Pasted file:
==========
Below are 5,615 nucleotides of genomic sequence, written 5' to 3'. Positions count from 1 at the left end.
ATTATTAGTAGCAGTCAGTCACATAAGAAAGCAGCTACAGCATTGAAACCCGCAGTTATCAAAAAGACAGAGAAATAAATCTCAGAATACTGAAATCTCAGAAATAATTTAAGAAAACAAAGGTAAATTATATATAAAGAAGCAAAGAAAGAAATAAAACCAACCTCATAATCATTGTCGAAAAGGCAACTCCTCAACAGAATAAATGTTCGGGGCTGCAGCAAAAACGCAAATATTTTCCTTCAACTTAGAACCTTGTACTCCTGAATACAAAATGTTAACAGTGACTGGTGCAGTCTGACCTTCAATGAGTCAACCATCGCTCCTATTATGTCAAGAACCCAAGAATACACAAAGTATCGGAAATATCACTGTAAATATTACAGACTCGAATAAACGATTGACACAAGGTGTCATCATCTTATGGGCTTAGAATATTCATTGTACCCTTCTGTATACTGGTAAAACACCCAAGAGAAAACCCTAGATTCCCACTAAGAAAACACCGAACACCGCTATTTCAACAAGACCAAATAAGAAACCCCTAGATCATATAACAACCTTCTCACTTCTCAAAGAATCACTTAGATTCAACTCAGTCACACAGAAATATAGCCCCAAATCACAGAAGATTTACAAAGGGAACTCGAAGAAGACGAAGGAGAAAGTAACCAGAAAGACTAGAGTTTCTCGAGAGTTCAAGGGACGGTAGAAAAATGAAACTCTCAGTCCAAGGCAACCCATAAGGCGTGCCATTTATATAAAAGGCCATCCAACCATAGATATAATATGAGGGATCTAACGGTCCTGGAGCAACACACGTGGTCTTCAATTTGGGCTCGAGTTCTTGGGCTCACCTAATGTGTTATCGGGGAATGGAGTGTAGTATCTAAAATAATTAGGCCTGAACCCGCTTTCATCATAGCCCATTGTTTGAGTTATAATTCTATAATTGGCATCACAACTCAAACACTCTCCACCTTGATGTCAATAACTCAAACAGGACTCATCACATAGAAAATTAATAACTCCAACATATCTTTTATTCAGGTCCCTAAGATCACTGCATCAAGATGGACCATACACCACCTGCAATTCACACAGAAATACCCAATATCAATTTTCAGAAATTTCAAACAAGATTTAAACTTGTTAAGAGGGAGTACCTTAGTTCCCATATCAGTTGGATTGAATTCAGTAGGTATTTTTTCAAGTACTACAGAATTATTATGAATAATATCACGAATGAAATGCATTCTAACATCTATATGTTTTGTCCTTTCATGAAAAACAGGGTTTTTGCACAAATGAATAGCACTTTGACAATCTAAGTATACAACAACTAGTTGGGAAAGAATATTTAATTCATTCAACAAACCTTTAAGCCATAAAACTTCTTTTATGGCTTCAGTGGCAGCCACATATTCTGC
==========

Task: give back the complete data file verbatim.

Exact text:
Below are 5,615 nucleotides of genomic sequence, written 5' to 3'. Positions count from 1 at the left end.
ATTATTAGTAGCAGTCAGTCACATAAGAAAGCAGCTACAGCATTGAAACCCGCAGTTATCAAAAAGACAGAGAAATAAATCTCAGAATACTGAAATCTCAGAAATAATTTAAGAAAACAAAGGTAAATTATATATAAAGAAGCAAAGAAAGAAATAAAACCAACCTCATAATCATTGTCGAAAAGGCAACTCCTCAACAGAATAAATGTTCGGGGCTGCAGCAAAAACGCAAATATTTTCCTTCAACTTAGAACCTTGTACTCCTGAATACAAAATGTTAACAGTGACTGGTGCAGTCTGACCTTCAATGAGTCAACCATCGCTCCTATTATGTCAAGAACCCAAGAATACACAAAGTATCGGAAATATCACTGTAAATATTACAGACTCGAATAAACGATTGACACAAGGTGTCATCATCTTATGGGCTTAGAATATTCATTGTACCCTTCTGTATACTGGTAAAACACCCAAGAGAAAACCCTAGATTCCCACTAAGAAAACACCGAACACCGCTATTTCAACAAGACCAAATAAGAAACCCCTAGATCATATAACAACCTTCTCACTTCTCAAAGAATCACTTAGATTCAACTCAGTCACACAGAAATATAGCCCCAAATCACAGAAGATTTACAAAGGGAACTCGAAGAAGACGAAGGAGAAAGTAACCAGAAAGACTAGAGTTTCTCGAGAGTTCAAGGGACGGTAGAAAAATGAAACTCTCAGTCCAAGGCAACCCATAAGGCGTGCCATTTATATAAAAGGCCATCCAACCATAGATATAATATGAGGGATCTAACGGTCCTGGAGCAACACACGTGGTCTTCAATTTGGGCTCGAGTTCTTGGGCTCACCTAATGTGTTATCGGGGAATGGAGTGTAGTATCTAAAATAATTAGGCCTGAACCCGCTTTCATCATAGCCCATTGTTTGAGTTATAATTCTATAATTGGCATCACAACTCAAACACTCTCCACCTTGATGTCAATAACTCAAACAGGACTCATCACATAGAAAATTAATAACTCCAACATATCTTTTATTCAGGTCCCTAAGATCACTGCATCAAGATGGACCATACACCACCTGCAATTCACACAGAAATACCCAATATCAATTTTCAGAAATTTCAAACAAGATTTAAACTTGTTAAGAGGGAGTACCTTAGTTCCCATATCAGTTGGATTGAATTCAGTAGGTATTTTTTCAAGTACTACAGAATTATTATGAATAATATCACGAATGAAATGCATTCTAACATCTATATGTTTTGTCCTTTCATGAAAAACAGGGTTTTTGCACAAATGAATAGCACTTTGACAATCTAAGTATACAACAACTAGTTGGGAAAGAATATTTAATTCATTCAACAAACCTTTAAGCCATAAAACTTCTTTTATGGCTTCAGTGGCAGCCACATATTCTGC